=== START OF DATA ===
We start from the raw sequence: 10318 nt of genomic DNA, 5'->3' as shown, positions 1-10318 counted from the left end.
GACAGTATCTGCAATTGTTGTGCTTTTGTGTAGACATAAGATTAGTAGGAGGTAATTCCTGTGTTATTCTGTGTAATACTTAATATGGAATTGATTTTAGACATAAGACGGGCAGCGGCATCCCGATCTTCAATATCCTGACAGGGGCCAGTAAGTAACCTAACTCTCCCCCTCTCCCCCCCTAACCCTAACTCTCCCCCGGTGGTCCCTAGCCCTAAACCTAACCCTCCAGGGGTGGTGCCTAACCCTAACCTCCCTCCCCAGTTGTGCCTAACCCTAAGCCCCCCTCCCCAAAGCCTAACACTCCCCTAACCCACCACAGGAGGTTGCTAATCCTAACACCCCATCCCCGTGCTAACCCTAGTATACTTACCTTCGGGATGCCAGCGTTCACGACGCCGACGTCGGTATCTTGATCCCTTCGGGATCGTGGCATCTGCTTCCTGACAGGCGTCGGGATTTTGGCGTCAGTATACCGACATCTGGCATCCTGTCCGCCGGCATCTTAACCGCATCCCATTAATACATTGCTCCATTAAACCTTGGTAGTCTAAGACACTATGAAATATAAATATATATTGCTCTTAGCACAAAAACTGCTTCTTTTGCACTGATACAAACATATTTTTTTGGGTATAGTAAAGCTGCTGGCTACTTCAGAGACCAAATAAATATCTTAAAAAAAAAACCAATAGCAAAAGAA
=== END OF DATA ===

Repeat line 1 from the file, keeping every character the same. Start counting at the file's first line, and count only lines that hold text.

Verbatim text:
We start from the raw sequence: 10318 nt of genomic DNA, 5'->3' as shown, positions 1-10318 counted from the left end.